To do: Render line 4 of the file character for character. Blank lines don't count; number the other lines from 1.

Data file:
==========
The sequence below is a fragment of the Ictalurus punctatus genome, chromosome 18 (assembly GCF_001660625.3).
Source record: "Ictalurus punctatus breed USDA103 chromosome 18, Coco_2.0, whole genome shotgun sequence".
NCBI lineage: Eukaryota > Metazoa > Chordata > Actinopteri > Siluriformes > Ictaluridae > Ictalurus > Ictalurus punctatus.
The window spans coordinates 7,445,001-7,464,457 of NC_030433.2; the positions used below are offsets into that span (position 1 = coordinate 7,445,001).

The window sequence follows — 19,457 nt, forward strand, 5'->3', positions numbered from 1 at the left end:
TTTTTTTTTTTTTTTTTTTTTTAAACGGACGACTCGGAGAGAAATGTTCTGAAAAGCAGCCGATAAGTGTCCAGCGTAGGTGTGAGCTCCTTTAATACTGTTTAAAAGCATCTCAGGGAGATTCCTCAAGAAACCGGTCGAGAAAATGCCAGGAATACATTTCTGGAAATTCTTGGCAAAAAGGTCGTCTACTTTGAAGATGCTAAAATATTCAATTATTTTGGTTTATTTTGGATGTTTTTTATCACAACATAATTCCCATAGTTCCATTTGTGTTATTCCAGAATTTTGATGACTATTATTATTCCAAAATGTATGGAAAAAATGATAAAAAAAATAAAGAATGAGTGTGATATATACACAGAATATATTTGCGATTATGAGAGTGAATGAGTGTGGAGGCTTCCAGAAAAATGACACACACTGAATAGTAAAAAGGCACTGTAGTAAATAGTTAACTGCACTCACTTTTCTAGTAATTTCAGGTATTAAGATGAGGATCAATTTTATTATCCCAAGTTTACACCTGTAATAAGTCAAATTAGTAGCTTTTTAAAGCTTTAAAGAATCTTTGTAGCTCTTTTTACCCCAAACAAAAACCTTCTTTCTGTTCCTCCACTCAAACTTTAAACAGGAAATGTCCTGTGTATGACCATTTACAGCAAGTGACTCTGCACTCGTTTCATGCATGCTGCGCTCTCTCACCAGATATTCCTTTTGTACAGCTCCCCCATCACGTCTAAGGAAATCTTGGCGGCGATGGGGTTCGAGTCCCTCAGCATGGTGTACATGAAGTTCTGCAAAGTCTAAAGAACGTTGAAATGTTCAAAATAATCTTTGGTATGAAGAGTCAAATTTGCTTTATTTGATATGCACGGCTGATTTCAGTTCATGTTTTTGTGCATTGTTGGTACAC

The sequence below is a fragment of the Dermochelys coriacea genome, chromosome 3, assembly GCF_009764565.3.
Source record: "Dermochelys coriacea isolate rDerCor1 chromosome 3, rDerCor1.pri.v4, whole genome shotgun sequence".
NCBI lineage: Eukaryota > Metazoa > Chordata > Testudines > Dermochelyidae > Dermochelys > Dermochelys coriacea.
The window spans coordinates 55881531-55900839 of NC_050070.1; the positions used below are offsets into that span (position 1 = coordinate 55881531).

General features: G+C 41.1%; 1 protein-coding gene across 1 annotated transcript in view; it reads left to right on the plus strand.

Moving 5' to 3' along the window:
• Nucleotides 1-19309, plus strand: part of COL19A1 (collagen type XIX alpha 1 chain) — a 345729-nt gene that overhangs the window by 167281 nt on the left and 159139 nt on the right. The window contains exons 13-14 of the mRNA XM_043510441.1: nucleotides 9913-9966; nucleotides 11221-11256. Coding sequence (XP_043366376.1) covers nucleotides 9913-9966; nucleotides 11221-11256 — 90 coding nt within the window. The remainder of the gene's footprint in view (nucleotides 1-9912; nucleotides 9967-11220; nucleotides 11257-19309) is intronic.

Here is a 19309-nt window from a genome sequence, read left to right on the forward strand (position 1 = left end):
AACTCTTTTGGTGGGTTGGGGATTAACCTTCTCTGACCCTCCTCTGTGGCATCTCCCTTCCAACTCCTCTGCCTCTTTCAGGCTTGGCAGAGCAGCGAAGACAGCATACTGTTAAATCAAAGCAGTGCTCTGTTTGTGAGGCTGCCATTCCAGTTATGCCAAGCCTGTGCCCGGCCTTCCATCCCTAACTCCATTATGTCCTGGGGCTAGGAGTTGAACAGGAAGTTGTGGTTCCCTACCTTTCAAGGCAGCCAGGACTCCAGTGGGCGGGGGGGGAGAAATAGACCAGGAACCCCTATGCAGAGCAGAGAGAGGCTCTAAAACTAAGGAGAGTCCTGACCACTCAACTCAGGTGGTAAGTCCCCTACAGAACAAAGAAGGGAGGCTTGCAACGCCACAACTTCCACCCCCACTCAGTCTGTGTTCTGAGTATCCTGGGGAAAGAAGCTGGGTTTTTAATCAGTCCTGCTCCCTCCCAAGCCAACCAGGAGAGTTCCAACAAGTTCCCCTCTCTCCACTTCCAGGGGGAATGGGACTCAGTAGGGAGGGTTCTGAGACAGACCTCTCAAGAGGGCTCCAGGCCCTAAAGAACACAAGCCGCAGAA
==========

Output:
The window spans coordinates 7,445,001-7,464,457 of NC_030433.2; the positions used below are offsets into that span (position 1 = coordinate 7,445,001).